What’s For Brunch: Poached Egg, Smoked Salmon and Haricots Verts with Basilic Mayonnaise

Behold my first-ever poached egg! Isn't she glorious? How I made it to my 20's without having ever poached an egg is beyond me.

I was a late comer to smoked salmon. Actually, I was a late comer to all things fishy-tasting (especially tuna fish, which I wouldn’t get within 10 feet of as a kid) and all things cured or with ambiguous ingredients (there was no pepperoni on my pizza as a kid, thank you). But as I’ve gotten older, I’ve grown into loving both fishy fishes, like salmon, and the salty, buttery flavor of cured meat.

I spent a couple of weekends staying with my gastronomically gifted uncle Jim in Amsterdam last month, who showered me and my friends with epic dinner parties fueled by bottles of wine that we ferried up from his exquisite wine cellar. And one of my favorite things that I ate at his table was a salad that was very unusual to my American palette. It contained smoked herring, beets, potatoes, apples, mayonnaise, and a few other things I’m sure I’m forgetting. The smoked herring melted into the mayonnaise and brought a richness to the composition that melded the beets, potatoes, and apples together in a truly special way. I liked it so much, I raided the salad container for breakfast the next morning.

So when I got home a few days ago and went straight to the grocery store, I was confronted with a few unusual sensations: I did not want to eat ANY cheese, sweets, cured meats, or butter. Shock! Horror! And I did not want to drink any more wine. More shock! More horror! So in a pretty unusual move for me, I stayed away from the cheese counter and the cured meat section.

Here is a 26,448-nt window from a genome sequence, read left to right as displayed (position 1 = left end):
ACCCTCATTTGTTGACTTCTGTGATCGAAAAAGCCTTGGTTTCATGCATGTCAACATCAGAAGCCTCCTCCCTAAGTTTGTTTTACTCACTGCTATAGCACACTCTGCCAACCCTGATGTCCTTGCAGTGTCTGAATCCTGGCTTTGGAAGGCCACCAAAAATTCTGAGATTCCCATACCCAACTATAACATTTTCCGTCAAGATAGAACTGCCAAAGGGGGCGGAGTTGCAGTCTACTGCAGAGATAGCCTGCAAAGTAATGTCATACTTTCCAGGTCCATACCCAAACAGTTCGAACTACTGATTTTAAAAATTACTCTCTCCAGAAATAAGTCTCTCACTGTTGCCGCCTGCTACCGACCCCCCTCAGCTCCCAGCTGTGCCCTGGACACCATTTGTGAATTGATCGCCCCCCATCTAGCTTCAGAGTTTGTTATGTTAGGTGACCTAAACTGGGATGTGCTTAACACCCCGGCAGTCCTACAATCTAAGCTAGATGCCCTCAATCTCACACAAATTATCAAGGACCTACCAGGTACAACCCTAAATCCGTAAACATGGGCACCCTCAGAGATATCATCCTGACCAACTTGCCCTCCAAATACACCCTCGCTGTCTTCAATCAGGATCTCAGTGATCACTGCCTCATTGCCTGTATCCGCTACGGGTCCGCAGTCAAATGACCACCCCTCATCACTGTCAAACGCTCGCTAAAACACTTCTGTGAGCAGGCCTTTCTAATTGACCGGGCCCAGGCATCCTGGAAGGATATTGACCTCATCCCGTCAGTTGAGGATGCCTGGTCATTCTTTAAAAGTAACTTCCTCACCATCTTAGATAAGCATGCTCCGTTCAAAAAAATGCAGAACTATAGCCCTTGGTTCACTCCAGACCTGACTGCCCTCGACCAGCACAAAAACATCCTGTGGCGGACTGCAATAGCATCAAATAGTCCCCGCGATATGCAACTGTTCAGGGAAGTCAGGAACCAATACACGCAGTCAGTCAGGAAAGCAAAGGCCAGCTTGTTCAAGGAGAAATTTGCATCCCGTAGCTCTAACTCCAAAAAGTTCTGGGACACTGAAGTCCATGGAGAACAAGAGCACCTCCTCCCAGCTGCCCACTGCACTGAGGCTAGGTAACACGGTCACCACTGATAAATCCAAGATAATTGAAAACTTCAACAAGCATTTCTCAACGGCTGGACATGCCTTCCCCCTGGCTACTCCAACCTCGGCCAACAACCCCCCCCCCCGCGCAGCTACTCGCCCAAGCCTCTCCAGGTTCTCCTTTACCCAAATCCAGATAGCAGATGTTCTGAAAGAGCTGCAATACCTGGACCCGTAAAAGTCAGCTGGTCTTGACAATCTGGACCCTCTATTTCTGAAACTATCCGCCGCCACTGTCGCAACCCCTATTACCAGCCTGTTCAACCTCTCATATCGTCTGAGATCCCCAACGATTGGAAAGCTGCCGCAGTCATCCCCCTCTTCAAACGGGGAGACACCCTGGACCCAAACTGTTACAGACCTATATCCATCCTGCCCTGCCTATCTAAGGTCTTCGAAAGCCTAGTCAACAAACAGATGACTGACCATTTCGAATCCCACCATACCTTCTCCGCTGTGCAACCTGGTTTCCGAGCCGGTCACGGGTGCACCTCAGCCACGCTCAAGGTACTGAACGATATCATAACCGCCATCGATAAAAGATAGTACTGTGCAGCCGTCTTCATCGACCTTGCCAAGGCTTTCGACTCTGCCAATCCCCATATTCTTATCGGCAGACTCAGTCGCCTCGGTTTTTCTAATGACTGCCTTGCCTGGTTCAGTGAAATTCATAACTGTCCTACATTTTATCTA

But with the fabulous cured fishes I’d tried in Europe in mind, I was drawn to smoked salmon. Not the slimy sliced kind, which has its own charm, but the smoked salmon steak. With cured salmon in hand, I conceived this dish as the perfect transitional food from European epicure to Californian cleanse.

Once I had a pot of water boiled, the rest took me about 5 minutes to assemble. And I ate it for breakfast outside on my balcony in my pajamas, in our impossibly warm and dry and sunny Californian weather. Gosh, it’s good to be home.

I hope you enjoy it as much as I did!

xx

Anna

Poached Egg, Smoked Salmon and Haricots Verts with Basilic Mayonnaise

Serves 1

  • 1 small bunch of haricots verts (French green beans), trimmed and washed
  • 1 egg
  • 1 smoked salmon steak, sliced
  • 1 tbsp. mayonnaise
  • 1/2 tbsp. basil sauce

Fill a pot large enough to fit the haricots verts with water and bring to a boil. In the meantime, mix basil sauce with mayonnaise and set aside. When water is boiling, salt it and blanch the beans until they are bright green and crisp-tender, about 4 min. Remove beans with a spoon or tongs, and place in a bath of cold water. Crack an egg into a large spoon, and lower the egg into the hot water. Cook until egg reaches desired consistency. Dry haricots verts, and plate with the mayonnaise. Place smoked salmon and poached egg on top, lightly salt and pepper the egg, and enjoy!

Look at that yolk. Yum.

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4 Comments

Filed under Anna Bulbrook, Breakfast, Brunch, Eggs, Fish, Gluten-free

4 responses to “What’s For Brunch: Poached Egg, Smoked Salmon and Haricots Verts with Basilic Mayonnaise

  1. Son

    Lovely dish, Anna!
    Smoked salmon and poached eggs are some of the most lovely foods, especially together! I look forward to more of your tasty food entries!
    Thank you!

  2. aw, I’m glad, Charles. it’s a great one. and you can buy a smoked salmon steak at Trader Joe’s for a reasonable price… xx Anna

  3. Charles Davis

    Your uncle’s salad sounds very similar to a traditional Russian “salat” that I was fortunate enough to sample at Pushkin Cafe in the heart of Moscow, and I love your Californian deconstruction/alteration. Smoked fish and poached eggs are gifts from the gods and two things that I would be happy to live off of for the rest of my life. Definitely trying this one.

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